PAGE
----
Companies affected by F1 will be removed from the bridge, but how else can they be compensated? | Inside the game | Business

When Lisa Mayo-DeRiso, representing nine local businesses, approached the Las Vegas Convention and Visitors Authority this month expressing concern about losses incurred in the run-up to November’s Formula 1 race, she had two big questions.

First, he wanted a temporary 760-foot bridge over Flamingo Road built over Koval Lane removed. Second, he wanted a fund created to compensate businesses that had lost millions of dollars due to the blockade of restaurants, convenience stores and gas stations in the vicinity of Koval Lane, Flamingo Road and Harmon Avenue.

Last week, the companies received word that F1, Clark County and the LVCVA would remain committed to removing the bridge.

“This is the positive outcome we were hoping for and it was our intention all along,” said Randy Markin, owner of the Stage Door Casino and Battista’s Hole-in-the-Wall restaurant. “I hope our Stage Door regulars come back and celebrate the Super Bowl with us, and we’ll make sure tourists know Battista is now easy to get to.”

Markin and other area businesses hoped the bridge would collapse soon after the Nov. 18 race, just as bleachers and viewing areas along the Strip collapsed.

Now, companies may have a new concern: a proposal for a permanent bridge structure in the same location because traffic flow has been improved as a result of the temporary structure.

Before last week’s announcement, Mayo-DeRiso had said that a long delay in removing the bridge would mean it would have to recalculate the amount of losses its customers suffered. He estimated the total at about $23 million. Given that losses will continue to occur until Feb. 5, when the removal project is scheduled to be completed, he said the total could increase by another couple of million dollars.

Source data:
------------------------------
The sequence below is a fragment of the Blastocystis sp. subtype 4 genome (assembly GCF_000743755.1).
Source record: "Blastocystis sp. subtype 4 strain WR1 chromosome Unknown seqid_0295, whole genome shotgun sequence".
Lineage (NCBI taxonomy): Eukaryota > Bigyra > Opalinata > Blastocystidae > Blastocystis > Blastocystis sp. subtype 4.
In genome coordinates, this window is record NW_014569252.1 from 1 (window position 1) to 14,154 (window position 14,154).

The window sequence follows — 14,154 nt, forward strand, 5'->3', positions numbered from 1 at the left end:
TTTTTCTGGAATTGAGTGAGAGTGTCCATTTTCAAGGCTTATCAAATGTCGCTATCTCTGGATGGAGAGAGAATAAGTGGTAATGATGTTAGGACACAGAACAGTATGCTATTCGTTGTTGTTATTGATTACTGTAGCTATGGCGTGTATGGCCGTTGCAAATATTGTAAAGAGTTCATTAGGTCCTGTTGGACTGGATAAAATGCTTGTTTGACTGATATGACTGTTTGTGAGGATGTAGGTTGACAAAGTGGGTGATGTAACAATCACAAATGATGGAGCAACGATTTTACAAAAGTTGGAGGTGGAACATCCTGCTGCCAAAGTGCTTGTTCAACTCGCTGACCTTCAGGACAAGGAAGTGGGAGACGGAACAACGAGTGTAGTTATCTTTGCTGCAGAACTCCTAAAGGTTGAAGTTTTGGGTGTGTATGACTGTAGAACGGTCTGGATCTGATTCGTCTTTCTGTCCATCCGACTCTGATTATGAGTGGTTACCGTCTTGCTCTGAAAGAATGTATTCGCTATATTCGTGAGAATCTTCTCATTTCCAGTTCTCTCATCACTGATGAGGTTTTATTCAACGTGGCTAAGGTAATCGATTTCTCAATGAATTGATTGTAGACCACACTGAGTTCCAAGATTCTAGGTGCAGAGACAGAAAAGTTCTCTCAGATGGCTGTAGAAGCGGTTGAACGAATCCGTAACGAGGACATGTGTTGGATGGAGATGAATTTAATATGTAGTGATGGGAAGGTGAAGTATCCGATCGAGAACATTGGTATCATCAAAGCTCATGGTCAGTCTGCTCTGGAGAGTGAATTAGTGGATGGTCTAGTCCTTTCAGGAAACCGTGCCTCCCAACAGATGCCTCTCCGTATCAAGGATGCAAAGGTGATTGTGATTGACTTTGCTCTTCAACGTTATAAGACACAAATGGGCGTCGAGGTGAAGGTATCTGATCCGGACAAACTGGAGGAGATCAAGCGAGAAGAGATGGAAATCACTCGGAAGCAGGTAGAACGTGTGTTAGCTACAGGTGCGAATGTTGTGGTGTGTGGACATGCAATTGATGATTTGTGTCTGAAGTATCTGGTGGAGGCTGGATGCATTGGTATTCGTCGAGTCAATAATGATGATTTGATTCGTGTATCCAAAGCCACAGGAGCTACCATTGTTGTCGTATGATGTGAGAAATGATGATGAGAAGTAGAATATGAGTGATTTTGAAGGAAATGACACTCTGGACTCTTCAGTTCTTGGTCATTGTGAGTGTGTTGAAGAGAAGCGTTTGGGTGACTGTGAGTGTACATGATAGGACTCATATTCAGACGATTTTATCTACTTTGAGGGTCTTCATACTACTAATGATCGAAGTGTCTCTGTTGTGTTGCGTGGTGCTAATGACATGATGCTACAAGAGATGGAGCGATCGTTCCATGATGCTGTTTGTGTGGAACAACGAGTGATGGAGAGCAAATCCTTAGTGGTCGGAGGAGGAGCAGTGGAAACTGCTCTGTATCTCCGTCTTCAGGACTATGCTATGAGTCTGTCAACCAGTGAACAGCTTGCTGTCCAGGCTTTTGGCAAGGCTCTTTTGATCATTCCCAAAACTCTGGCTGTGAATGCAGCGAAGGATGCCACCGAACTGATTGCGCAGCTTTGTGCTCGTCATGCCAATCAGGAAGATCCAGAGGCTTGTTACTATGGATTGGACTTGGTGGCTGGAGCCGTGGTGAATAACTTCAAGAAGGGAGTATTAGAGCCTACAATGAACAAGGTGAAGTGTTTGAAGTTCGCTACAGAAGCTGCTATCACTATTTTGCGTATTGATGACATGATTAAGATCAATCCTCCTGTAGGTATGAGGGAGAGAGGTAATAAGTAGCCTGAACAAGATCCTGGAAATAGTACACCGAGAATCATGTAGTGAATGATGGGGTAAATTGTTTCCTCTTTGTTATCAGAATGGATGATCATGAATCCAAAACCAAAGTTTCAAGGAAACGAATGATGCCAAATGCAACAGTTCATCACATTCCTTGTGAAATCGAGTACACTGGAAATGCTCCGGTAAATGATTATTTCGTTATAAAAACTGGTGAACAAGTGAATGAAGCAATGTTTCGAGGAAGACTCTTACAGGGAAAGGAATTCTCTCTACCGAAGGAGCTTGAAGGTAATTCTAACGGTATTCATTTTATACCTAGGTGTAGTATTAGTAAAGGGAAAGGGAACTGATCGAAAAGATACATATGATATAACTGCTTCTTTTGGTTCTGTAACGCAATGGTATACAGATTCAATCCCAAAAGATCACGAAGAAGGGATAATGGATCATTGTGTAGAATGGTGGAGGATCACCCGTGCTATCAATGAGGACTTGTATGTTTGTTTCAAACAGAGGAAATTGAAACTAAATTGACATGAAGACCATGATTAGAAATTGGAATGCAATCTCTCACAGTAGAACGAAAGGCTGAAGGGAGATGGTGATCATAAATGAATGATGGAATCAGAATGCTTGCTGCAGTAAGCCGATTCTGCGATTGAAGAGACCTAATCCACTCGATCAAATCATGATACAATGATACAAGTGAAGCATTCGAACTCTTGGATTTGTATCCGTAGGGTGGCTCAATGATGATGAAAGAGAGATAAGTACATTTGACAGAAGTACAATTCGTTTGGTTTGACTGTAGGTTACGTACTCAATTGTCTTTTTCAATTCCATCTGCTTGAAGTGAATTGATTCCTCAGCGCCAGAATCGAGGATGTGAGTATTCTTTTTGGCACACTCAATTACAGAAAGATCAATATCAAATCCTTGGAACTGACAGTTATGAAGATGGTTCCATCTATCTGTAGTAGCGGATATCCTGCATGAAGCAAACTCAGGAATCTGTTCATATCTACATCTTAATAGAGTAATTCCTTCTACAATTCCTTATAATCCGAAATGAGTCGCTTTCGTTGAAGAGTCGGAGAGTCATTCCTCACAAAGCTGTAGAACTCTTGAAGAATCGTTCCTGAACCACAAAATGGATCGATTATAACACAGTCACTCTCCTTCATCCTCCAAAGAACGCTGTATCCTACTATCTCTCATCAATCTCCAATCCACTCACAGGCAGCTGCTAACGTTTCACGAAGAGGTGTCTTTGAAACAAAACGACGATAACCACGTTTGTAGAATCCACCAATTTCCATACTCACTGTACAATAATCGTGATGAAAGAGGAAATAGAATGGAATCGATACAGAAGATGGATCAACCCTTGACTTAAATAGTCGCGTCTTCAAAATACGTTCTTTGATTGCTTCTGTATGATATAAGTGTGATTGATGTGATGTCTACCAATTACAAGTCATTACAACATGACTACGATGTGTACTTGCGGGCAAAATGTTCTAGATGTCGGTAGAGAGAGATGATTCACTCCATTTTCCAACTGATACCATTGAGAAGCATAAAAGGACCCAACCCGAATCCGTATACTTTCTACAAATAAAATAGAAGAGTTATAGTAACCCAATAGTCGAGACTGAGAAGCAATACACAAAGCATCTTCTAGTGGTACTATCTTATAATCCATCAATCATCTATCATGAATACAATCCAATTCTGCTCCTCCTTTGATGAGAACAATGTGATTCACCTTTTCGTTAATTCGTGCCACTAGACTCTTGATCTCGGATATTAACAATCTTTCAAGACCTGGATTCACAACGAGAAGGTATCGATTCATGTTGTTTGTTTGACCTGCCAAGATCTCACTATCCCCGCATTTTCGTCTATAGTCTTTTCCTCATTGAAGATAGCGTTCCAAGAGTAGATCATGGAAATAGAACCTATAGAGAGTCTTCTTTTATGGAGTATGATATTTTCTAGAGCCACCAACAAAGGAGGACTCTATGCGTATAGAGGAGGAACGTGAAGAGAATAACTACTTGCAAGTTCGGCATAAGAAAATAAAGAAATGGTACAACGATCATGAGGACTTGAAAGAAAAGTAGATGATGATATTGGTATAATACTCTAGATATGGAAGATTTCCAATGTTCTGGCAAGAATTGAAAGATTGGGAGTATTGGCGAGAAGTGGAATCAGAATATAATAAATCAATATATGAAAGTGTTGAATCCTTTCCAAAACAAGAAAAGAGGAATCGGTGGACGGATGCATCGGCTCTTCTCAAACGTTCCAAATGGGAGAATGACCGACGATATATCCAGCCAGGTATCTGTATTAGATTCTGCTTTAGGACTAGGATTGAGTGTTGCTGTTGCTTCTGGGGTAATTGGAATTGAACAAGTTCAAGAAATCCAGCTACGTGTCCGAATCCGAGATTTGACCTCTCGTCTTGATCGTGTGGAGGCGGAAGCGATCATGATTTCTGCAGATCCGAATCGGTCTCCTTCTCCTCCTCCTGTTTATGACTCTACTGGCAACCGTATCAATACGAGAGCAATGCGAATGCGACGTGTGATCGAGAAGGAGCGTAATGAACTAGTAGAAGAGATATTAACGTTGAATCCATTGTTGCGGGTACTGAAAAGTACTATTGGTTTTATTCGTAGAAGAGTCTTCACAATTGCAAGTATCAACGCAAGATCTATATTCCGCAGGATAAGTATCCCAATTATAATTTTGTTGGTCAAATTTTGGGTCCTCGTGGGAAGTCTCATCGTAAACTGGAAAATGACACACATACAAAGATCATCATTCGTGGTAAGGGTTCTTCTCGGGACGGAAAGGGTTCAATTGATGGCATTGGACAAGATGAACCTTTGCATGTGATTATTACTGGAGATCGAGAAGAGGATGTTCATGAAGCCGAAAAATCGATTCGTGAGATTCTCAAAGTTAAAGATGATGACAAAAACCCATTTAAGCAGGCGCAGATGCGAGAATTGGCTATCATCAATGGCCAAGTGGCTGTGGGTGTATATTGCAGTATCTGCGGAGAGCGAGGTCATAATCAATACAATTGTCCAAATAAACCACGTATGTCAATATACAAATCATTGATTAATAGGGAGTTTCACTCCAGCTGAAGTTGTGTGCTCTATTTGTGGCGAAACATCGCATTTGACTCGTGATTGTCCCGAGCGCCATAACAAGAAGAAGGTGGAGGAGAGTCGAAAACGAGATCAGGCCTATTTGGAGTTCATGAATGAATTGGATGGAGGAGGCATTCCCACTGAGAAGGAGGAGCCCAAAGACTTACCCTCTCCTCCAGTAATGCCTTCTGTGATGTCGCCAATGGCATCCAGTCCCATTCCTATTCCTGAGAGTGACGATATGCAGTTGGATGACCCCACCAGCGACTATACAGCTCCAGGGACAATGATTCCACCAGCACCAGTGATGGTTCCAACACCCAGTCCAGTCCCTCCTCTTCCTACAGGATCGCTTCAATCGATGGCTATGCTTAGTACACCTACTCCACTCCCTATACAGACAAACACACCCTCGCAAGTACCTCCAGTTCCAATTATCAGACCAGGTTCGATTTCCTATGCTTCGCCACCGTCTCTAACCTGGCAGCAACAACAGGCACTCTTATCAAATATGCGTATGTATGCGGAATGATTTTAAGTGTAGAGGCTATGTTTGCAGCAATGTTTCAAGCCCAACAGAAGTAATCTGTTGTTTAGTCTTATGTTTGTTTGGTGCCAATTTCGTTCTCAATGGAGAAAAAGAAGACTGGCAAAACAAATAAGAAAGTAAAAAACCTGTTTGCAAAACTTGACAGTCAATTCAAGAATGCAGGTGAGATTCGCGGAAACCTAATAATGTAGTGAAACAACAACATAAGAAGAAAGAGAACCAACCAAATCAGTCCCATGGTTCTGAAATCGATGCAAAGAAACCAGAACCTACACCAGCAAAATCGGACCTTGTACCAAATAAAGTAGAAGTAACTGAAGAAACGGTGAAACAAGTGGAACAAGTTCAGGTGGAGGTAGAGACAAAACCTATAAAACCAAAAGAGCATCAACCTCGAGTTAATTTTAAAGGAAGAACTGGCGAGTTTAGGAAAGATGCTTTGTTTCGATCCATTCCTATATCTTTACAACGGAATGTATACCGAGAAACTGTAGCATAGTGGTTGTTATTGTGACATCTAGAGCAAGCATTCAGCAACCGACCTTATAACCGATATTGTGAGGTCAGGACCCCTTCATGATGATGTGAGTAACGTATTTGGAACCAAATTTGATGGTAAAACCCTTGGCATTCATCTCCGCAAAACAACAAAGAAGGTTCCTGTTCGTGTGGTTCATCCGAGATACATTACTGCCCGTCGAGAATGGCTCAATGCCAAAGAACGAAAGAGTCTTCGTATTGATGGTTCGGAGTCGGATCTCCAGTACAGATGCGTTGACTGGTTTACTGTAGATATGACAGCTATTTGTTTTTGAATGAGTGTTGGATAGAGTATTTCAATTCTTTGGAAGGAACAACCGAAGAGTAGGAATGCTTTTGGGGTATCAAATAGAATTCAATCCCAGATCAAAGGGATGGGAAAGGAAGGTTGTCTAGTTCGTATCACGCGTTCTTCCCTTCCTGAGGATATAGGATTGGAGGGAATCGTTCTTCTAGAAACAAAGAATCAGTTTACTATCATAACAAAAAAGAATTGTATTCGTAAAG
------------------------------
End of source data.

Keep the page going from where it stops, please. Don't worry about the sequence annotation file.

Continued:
Compensation Fund

As for a fund to compensate businesses for their losses, LVCVA board chairman Jim Gibson said he isn’t ready to consider it yet.

“I’ve been in discussions with some of the companies involved, and Steve Hill (LVCVA president and CEO) has had more discussions than I’ve had with them,” Gibson said in a phone interview. “And there are a couple of others that I intend to contact next week that he will also speak to. But frankly I don’t think any of us are ready to talk about funds yet or what their structure would be or anything else.”

Gibson said he understands why people are angry.

“We are keenly aware of how important it is to try to level the playing field for people and provide an opportunity where everyone has a fair chance to thrive when dominant events occur,” he said. “This is the first time we’ve used the county’s infrastructure to actually hold an event and it’s given us a whole host of learning experiences because we’ve never done it before and now we understand some things we wish we’d understood.”

While Gibson wasn’t ready to discuss what a compensation fund would look like, Mayo-DeRiso said you only need to think back to the days of COVID-19 to see a model of how companies can be compensated for losses incurred during F1.